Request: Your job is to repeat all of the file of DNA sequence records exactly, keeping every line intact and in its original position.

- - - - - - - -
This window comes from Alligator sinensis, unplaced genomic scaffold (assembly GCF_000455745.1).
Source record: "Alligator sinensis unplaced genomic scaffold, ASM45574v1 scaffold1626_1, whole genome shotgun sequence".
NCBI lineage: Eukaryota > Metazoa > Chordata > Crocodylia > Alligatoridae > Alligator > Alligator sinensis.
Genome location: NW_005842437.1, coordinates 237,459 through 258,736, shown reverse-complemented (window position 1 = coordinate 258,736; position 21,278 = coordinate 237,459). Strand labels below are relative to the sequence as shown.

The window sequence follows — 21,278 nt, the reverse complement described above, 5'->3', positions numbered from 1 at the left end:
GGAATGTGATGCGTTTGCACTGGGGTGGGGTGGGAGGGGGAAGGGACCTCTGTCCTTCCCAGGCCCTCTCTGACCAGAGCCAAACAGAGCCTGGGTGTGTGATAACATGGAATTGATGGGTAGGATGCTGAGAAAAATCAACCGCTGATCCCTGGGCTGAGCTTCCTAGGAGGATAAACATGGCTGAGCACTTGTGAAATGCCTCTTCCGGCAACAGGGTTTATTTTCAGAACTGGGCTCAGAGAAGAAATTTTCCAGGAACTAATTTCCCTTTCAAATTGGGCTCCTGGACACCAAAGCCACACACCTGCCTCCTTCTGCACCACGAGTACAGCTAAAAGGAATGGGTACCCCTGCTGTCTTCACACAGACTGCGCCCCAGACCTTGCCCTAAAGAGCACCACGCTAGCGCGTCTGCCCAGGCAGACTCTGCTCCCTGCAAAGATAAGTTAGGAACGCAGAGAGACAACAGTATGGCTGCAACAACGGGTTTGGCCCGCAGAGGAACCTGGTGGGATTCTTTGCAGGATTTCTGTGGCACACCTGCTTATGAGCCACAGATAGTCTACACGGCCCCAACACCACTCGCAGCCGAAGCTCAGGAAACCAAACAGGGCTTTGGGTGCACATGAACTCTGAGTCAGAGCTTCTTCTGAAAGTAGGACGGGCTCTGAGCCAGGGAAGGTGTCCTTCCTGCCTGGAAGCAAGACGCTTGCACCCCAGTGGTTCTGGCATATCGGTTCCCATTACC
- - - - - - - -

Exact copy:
This window comes from Alligator sinensis, unplaced genomic scaffold (assembly GCF_000455745.1).
Source record: "Alligator sinensis unplaced genomic scaffold, ASM45574v1 scaffold1626_1, whole genome shotgun sequence".
NCBI lineage: Eukaryota > Metazoa > Chordata > Crocodylia > Alligatoridae > Alligator > Alligator sinensis.
Genome location: NW_005842437.1, coordinates 237,459 through 258,736, shown reverse-complemented (window position 1 = coordinate 258,736; position 21,278 = coordinate 237,459). Strand labels below are relative to the sequence as shown.

The window sequence follows — 21,278 nt, the reverse complement described above, 5'->3', positions numbered from 1 at the left end:
GGAATGTGATGCGTTTGCACTGGGGTGGGGTGGGAGGGGGAAGGGACCTCTGTCCTTCCCAGGCCCTCTCTGACCAGAGCCAAACAGAGCCTGGGTGTGTGATAACATGGAATTGATGGGTAGGATGCTGAGAAAAATCAACCGCTGATCCCTGGGCTGAGCTTCCTAGGAGGATAAACATGGCTGAGCACTTGTGAAATGCCTCTTCCGGCAACAGGGTTTATTTTCAGAACTGGGCTCAGAGAAGAAATTTTCCAGGAACTAATTTCCCTTTCAAATTGGGCTCCTGGACACCAAAGCCACACACCTGCCTCCTTCTGCACCACGAGTACAGCTAAAAGGAATGGGTACCCCTGCTGTCTTCACACAGACTGCGCCCCAGACCTTGCCCTAAAGAGCACCACGCTAGCGCGTCTGCCCAGGCAGACTCTGCTCCCTGCAAAGATAAGTTAGGAACGCAGAGAGACAACAGTATGGCTGCAACAACGGGTTTGGCCCGCAGAGGAACCTGGTGGGATTCTTTGCAGGATTTCTGTGGCACACCTGCTTATGAGCCACAGATAGTCTACACGGCCCCAACACCACTCGCAGCCGAAGCTCAGGAAACCAAACAGGGCTTTGGGTGCACATGAACTCTGAGTCAGAGCTTCTTCTGAAAGTAGGACGGGCTCTGAGCCAGGGAAGGTGTCCTTCCTGCCTGGAAGCAAGACGCTTGCACCCCAGTGGTTCTGGCATATCGGTTCCCATTACC